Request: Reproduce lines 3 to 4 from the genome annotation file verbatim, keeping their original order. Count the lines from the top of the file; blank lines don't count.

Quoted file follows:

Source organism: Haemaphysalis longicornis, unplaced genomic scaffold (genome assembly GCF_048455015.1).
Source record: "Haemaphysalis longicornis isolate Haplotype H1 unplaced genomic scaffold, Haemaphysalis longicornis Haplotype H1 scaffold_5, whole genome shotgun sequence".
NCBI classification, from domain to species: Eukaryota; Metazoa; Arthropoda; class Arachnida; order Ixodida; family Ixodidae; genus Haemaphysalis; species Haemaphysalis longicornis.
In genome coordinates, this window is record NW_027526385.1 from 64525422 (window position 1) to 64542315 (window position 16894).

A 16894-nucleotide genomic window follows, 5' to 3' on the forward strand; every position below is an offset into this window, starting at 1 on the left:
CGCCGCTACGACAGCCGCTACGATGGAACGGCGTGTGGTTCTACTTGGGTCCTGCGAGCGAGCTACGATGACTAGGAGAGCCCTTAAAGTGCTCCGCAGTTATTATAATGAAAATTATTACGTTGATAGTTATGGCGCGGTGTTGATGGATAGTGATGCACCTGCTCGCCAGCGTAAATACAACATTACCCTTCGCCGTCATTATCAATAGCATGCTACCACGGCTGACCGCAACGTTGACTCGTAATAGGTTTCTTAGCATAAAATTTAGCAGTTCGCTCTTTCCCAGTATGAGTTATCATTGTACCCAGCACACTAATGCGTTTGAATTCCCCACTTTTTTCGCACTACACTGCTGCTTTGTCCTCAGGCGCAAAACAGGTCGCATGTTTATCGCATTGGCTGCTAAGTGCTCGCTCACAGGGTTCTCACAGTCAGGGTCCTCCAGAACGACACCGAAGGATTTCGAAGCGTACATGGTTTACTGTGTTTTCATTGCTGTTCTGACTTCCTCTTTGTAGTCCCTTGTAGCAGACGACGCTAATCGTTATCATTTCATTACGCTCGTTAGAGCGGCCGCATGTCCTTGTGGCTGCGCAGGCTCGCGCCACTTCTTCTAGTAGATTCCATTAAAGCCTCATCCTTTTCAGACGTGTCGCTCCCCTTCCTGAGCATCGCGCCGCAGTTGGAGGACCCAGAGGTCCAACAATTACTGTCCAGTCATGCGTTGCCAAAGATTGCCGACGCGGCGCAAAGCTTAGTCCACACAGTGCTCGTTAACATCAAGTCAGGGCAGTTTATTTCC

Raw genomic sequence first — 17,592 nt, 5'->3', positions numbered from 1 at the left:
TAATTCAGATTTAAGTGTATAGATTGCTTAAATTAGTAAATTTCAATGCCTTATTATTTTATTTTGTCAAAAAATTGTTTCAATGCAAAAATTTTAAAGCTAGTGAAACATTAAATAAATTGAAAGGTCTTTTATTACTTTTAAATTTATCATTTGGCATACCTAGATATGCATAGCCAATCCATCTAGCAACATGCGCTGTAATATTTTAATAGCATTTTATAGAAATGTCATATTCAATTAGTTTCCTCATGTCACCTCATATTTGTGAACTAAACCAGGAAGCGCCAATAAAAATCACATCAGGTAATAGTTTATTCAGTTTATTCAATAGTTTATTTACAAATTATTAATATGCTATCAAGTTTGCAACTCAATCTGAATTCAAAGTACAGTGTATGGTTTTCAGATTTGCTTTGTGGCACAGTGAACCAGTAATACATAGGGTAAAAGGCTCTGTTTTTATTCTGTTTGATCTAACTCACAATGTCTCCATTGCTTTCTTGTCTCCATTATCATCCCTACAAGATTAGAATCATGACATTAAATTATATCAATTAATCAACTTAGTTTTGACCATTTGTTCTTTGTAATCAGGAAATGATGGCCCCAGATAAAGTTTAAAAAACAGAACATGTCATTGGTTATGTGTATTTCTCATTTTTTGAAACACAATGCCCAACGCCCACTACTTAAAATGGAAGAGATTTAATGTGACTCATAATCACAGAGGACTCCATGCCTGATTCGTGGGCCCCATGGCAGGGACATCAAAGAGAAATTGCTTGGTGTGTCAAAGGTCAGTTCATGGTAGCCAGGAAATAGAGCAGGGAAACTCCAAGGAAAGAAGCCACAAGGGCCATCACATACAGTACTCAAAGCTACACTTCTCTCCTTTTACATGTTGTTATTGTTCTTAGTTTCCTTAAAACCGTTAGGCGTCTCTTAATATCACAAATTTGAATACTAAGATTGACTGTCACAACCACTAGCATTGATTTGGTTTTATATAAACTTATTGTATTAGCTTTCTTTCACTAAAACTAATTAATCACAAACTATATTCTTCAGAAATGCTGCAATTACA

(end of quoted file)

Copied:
NCBI classification, from domain to species: Eukaryota; Metazoa; Arthropoda; class Arachnida; order Ixodida; family Ixodidae; genus Haemaphysalis; species Haemaphysalis longicornis.
In genome coordinates, this window is record NW_027526385.1 from 64525422 (window position 1) to 64542315 (window position 16894).